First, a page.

In the modern world, one thing that most countries can agree on is that it is hard to find a well preserved culture. Most tribes have intermarried so much that they cannot fully trace who they originally were. Some have even allowed modernization to consume them, with technology turning the world into a global village, it is not getting easier. Kenya however, can boast a fact that a good number of its tribes have been able to shake off such threats towards; Turkana is one such.
Turkana’s Dressing and Style
The west may have the mohawkians who are known to be stylish and colorful, but the Kenyan Nilotes will mesmerize anyone. With Turkanas considered to be leaders in the game of traditional fashion and attire, one can only stand in awe.
Similar to other Kenyan cultures such as Samburus, they adorn themselves in well-crafted attires of mixed beads and colorful clothing. The dressing starts right from the hair, a man’s hair is braided and dyed with special colored soil that gives it a complete transformation. Traditionally, a man would wrap himself with a piece of rectangular colorful cloth or animal skin. The cloth is wrapped to mock a tunic, with one end going over the right shoulder, meeting the rest of the cloth somewhere near the waist. The other shoulder is mostly left uncovered.
A woman’s head is mostly shaved, but this is compensated by the colorful necklaces. The necklaces are so important to a woman that it is very easy to know a woman’s status just by looking at her necklaces. You will commonly find a woman wearing two pieces of clothing, one wrapped around the waist, while the other used to cover the upper part of the body. Dressing to a Turkana is not just to keep from harsh weather, but also used to distinguish gender, age, social status and occasions.
A roof Over a Turkana’s Head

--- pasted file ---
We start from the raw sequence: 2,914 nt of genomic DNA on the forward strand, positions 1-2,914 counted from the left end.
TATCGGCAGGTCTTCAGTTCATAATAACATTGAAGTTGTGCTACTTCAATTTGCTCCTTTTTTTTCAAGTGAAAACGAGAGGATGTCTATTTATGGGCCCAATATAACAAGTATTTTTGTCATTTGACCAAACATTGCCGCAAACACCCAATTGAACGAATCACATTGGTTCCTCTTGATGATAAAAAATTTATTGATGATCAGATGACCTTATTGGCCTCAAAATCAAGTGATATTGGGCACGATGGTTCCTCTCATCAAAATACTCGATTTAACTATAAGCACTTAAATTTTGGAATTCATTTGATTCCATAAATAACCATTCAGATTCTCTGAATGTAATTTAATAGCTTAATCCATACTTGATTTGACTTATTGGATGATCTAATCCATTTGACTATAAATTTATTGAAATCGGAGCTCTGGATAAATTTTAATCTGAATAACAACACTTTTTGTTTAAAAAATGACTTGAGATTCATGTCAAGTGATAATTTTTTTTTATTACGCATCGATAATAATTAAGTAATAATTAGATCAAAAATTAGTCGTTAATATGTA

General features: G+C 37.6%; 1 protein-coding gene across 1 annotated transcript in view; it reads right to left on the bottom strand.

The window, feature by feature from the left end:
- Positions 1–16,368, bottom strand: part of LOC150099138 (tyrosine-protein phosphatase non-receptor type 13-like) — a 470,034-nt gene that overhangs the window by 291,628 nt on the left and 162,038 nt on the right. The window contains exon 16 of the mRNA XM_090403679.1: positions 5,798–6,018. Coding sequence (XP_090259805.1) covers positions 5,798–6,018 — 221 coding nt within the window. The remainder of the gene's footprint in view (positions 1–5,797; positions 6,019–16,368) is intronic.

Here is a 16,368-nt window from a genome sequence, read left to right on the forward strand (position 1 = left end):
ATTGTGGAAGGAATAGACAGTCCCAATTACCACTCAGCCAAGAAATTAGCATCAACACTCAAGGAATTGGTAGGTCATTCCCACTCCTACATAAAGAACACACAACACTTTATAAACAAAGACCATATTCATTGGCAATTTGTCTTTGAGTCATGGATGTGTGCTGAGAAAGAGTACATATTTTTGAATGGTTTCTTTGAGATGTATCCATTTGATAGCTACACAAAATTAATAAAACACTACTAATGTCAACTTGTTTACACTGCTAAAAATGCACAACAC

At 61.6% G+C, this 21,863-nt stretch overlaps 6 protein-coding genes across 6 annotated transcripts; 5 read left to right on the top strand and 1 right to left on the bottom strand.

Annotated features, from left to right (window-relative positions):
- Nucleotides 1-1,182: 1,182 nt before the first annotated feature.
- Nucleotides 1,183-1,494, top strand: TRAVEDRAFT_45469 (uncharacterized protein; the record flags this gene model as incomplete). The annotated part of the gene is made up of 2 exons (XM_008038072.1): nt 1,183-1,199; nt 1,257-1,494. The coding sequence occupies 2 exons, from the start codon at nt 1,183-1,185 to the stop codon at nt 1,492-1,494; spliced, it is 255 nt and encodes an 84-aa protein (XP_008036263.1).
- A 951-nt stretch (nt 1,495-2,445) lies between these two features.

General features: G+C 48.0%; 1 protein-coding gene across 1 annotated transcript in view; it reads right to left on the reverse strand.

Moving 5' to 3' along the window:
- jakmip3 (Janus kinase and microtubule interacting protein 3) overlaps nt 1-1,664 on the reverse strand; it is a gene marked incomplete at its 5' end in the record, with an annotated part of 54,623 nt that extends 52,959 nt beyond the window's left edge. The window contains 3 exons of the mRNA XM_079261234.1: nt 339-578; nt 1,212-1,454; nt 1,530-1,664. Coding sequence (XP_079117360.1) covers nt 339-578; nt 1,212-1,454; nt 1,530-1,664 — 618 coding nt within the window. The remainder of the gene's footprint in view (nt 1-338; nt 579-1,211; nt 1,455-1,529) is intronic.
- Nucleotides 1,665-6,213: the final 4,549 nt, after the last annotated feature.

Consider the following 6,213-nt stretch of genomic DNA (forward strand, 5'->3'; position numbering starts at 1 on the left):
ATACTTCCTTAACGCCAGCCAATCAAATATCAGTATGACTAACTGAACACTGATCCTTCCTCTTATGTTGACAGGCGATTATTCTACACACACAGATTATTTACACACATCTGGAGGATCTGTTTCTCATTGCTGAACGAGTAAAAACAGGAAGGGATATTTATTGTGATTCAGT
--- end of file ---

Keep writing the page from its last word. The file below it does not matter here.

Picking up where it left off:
A traditional Turkana house is fascinating, it is built in a dome shape of a wooden sapling framework and carefully attaching animal skin to it. During the hot season this works well, but when it gets wet and cold, it is common to see houses covered with cow dung. The houses are so big that can offer shelter to a family of six.
Since cattle are the center of the Turkana livelihood and main source of food, they are constructed for a pen house that is surrounded by twigs and thorns to keep away wild animals. It is also common to see old metal pieces being used to construct the pen houses.
Some of the best works that have shaped the Kenyan culture in terms of arts come from Turkana. They are good in making bead products such as bracelets and necklaces. They also produce weapons such as knives, spears and bow and arrows. Their artistry also extends to stone carving, weaving and metalwork. Other special items include a man’s walking staff, a traditional stool used for both sitting and headrest to keep the owner’s head from the sand.
There is a lot to experience among the Turkanas as part of the African Culture, but truly color is one thing that is inherent in them. Unlike other tribes, they are not shy to show them off.